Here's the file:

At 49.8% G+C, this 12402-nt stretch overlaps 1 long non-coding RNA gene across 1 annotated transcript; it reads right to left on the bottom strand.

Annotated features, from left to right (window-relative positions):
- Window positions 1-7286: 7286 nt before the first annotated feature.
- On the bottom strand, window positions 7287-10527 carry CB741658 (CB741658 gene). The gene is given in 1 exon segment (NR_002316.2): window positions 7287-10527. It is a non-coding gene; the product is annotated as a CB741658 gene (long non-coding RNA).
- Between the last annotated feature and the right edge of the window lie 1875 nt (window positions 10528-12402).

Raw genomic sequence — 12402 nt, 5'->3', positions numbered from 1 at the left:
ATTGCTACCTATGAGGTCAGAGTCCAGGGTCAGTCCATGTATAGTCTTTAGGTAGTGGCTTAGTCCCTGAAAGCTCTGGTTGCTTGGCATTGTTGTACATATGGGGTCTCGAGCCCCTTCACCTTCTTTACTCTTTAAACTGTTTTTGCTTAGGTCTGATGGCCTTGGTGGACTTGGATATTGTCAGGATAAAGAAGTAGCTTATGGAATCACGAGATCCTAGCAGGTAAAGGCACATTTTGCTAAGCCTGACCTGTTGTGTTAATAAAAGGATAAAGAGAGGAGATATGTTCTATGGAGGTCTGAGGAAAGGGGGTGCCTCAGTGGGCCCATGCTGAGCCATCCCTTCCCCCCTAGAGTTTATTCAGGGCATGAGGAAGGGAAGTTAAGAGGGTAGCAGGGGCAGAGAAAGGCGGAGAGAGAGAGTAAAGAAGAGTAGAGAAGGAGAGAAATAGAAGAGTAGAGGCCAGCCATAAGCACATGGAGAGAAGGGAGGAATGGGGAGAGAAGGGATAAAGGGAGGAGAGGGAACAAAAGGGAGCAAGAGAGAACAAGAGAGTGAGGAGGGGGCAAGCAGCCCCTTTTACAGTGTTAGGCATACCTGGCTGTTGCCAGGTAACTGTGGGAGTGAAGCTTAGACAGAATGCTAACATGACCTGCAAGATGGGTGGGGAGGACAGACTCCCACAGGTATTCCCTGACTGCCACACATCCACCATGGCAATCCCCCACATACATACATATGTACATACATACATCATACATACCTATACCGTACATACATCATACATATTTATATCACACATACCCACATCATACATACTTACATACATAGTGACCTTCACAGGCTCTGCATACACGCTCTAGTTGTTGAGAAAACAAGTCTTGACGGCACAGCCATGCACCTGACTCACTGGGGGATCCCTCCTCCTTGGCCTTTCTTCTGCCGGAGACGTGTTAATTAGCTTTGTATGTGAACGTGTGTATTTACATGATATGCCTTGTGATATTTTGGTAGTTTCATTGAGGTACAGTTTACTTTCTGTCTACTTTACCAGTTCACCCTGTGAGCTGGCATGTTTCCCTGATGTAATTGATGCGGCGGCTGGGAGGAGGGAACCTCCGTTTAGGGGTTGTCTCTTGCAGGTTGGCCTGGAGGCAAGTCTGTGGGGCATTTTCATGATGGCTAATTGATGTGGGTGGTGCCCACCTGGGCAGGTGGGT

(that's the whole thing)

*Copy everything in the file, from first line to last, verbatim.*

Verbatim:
At 49.8% G+C, this 12402-nt stretch overlaps 1 long non-coding RNA gene across 1 annotated transcript; it reads right to left on the bottom strand.

Annotated features, from left to right (window-relative positions):
- Window positions 1-7286: 7286 nt before the first annotated feature.
- On the bottom strand, window positions 7287-10527 carry CB741658 (CB741658 gene). The gene is given in 1 exon segment (NR_002316.2): window positions 7287-10527. It is a non-coding gene; the product is annotated as a CB741658 gene (long non-coding RNA).
- Between the last annotated feature and the right edge of the window lie 1875 nt (window positions 10528-12402).

Raw genomic sequence — 12402 nt, 5'->3', positions numbered from 1 at the left:
ATTGCTACCTATGAGGTCAGAGTCCAGGGTCAGTCCATGTATAGTCTTTAGGTAGTGGCTTAGTCCCTGAAAGCTCTGGTTGCTTGGCATTGTTGTACATATGGGGTCTCGAGCCCCTTCACCTTCTTTACTCTTTAAACTGTTTTTGCTTAGGTCTGATGGCCTTGGTGGACTTGGATATTGTCAGGATAAAGAAGTAGCTTATGGAATCACGAGATCCTAGCAGGTAAAGGCACATTTTGCTAAGCCTGACCTGTTGTGTTAATAAAAGGATAAAGAGAGGAGATATGTTCTATGGAGGTCTGAGGAAAGGGGGTGCCTCAGTGGGCCCATGCTGAGCCATCCCTTCCCCCCTAGAGTTTATTCAGGGCATGAGGAAGGGAAGTTAAGAGGGTAGCAGGGGCAGAGAAAGGCGGAGAGAGAGAGTAAAGAAGAGTAGAGAAGGAGAGAAATAGAAGAGTAGAGGCCAGCCATAAGCACATGGAGAGAAGGGAGGAATGGGGAGAGAAGGGATAAAGGGAGGAGAGGGAACAAAAGGGAGCAAGAGAGAACAAGAGAGTGAGGAGGGGGCAAGCAGCCCCTTTTACAGTGTTAGGCATACCTGGCTGTTGCCAGGTAACTGTGGGAGTGAAGCTTAGACAGAATGCTAACATGACCTGCAAGATGGGTGGGGAGGACAGACTCCCACAGGTATTCCCTGACTGCCACACATCCACCATGGCAATCCCCCACATACATACATATGTACATACATACATCATACATACCTATACCGTACATACATCATACATATTTATATCACACATACCCACATCATACATACTTACATACATAGTGACCTTCACAGGCTCTGCATACACGCTCTAGTTGTTGAGAAAACAAGTCTTGACGGCACAGCCATGCACCTGACTCACTGGGGGATCCCTCCTCCTTGGCCTTTCTTCTGCCGGAGACGTGTTAATTAGCTTTGTATGTGAACGTGTGTATTTACATGATATGCCTTGTGATATTTTGGTAGTTTCATTGAGGTACAGTTTACTTTCTGTCTACTTTACCAGTTCACCCTGTGAGCTGGCATGTTTCCCTGATGTAATTGATGCGGCGGCTGGGAGGAGGGAACCTCCGTTTAGGGGTTGTCTCTTGCAGGTTGGCCTGGAGGCAAGTCTGTGGGGCATTTTCATGATGGCTAATTGATGTGGGTGGTGCCCACCTGGGCAGGTGGGT